Big Turbo Big Body: This Is How You Build A BMW 7-Series With 700 Wheel Horsepower
Photography by Alex Sobran
American-made land yachts of yesteryear have found second homes amongst lowriders and doo-wop enthusiasts, long-wheelbase JDM four-doors have enjoyed a dedicated fanbase in the “VIP” scene for decades now, but the most attention that German luxury cars can hope for in their old age is a tired joke or two about despots and their fondness for big Benzes with flag holders. These are generalizations that leave a few niches out, but there are good reasons that explain why you don’t see many 30-year-old Eurobarges getting treated to restorations.
There are some exceptions—a handful of rarities from Alpina, AMG, Audi Sport, and the higher-end of the aftermarket “1000SEL” crowd—but most flagship German luxury cars perform about as well as underwear in the secondhand market, which results in (many literal) tons of tired S-Classes, 7-Series, A8s, and the like waiting to be plucked from your local Billy Bob’s Discount European Auto Source for pennies on what was once top dollar.
In the economy of the used car lot, faded silver Civics command more cash than leather-swaddled Autobahn stormers with twice the cylinder count, but considering the Germans’ penchant for Matryoshka-esque styling across model ranges and the fact that keeping up with maintenance thirty years down the road is just as time-consuming and costly as it was when the car was new (or most likely even more so, given warranty expirations), it makes sense that people don’t want the headache of dealing with a used 7-Series when everyone will confuse it with a 5er anyway.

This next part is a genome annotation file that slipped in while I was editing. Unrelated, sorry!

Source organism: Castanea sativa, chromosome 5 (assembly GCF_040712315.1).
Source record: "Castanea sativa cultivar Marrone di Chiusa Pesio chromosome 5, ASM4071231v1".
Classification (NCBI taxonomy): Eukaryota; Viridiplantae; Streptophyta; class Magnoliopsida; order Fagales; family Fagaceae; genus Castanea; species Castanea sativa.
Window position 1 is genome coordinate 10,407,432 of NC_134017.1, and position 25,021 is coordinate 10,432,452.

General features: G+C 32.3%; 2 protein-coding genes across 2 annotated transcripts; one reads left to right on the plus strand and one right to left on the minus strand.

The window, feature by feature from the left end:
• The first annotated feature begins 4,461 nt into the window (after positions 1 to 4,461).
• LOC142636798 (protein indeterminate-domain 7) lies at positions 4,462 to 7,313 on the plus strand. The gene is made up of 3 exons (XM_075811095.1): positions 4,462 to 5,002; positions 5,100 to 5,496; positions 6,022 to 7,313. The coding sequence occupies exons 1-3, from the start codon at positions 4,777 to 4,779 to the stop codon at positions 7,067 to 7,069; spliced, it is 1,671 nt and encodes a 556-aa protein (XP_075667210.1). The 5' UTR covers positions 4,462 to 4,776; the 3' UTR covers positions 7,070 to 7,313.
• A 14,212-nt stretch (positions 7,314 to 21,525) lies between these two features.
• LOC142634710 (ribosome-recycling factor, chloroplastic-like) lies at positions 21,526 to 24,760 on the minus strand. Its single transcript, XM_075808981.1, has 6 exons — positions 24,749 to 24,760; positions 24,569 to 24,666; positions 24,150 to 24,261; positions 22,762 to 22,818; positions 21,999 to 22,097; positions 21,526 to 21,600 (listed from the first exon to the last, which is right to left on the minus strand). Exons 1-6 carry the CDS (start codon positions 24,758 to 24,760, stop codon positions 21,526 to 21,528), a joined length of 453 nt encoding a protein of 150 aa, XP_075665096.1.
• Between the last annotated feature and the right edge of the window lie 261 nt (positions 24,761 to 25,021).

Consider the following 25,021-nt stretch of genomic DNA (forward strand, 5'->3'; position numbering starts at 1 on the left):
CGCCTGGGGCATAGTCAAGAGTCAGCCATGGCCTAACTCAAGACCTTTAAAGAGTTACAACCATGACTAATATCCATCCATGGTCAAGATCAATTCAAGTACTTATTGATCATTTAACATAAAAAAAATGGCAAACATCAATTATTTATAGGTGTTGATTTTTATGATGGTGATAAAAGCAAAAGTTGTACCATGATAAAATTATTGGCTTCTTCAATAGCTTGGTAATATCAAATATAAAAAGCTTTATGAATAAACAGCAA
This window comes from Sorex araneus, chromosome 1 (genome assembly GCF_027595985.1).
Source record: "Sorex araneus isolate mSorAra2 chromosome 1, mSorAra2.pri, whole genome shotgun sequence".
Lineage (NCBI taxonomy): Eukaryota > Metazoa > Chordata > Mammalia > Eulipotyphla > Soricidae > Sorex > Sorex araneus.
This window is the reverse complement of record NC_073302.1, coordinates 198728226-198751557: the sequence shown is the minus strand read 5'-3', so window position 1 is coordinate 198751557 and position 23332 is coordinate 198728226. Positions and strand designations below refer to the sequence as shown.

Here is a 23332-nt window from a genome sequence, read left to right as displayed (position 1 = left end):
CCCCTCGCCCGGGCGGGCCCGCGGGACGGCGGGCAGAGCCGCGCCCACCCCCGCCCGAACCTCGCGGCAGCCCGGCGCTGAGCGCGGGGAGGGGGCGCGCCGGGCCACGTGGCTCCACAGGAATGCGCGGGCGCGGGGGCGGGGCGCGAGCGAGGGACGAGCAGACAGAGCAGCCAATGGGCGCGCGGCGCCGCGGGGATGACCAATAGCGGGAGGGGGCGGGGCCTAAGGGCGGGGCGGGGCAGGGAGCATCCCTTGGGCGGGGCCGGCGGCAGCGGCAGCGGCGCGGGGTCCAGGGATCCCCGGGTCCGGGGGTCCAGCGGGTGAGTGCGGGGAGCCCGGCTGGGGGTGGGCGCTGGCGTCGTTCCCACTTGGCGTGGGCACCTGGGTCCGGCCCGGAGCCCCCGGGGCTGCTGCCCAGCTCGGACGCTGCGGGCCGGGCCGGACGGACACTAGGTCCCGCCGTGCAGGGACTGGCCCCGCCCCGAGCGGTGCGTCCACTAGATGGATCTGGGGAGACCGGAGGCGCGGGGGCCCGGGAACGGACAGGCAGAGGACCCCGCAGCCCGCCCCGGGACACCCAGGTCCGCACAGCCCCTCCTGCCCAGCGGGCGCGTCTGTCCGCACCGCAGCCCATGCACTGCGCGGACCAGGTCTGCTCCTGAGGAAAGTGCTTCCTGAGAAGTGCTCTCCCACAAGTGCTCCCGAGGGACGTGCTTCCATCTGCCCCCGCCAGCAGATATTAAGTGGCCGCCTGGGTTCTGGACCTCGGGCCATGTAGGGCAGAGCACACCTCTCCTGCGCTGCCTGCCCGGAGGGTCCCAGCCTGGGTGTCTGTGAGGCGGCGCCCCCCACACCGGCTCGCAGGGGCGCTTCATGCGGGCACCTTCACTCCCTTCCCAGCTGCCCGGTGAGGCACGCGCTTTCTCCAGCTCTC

Even if you do find the rare survivor with all the once-indulgent gizmos in working order, it will never claw back its former glory, which is mostly because that former glory rested on it being the most expensive option; a defining trait that rarely ages well. The idea that driving an old luxury car will confer the same status as driving a new one—whether or not said status is worth pursuing is another question—is an illusion reserved for the ballers on a budget dragging around ’03 S-Classes on blown out self-leveling shocks and four mismatched tires. But the wannabe gangsters and Chechen mob wedding convoy fillers aren’t the only ones playing around with old country club toys.
Case in point is my friend Jim and the green 700-horsepower driving machine he built out of an automatic BMW E32-generation 735iL that he bought for $500. The cheap entry fee is about the only typical part of this Teutonic titan’s story, and as Jim tells me, the goal at the start of the build was a turbo motor and 400 horsepower at the rear wheels, not to tell people he was driving “a BMW 7-Series.”
Over the course of the build the target and then the actual number crested the 700-mark (on 104-octane fuel with methanol injection, it registered over 740whp and 790lb-ft), but for the first few years of ownership he simply drove it around like any old car, automatic four-speed and all. With the parts pile rising though, once he got started on the build he made swift work of the transformation.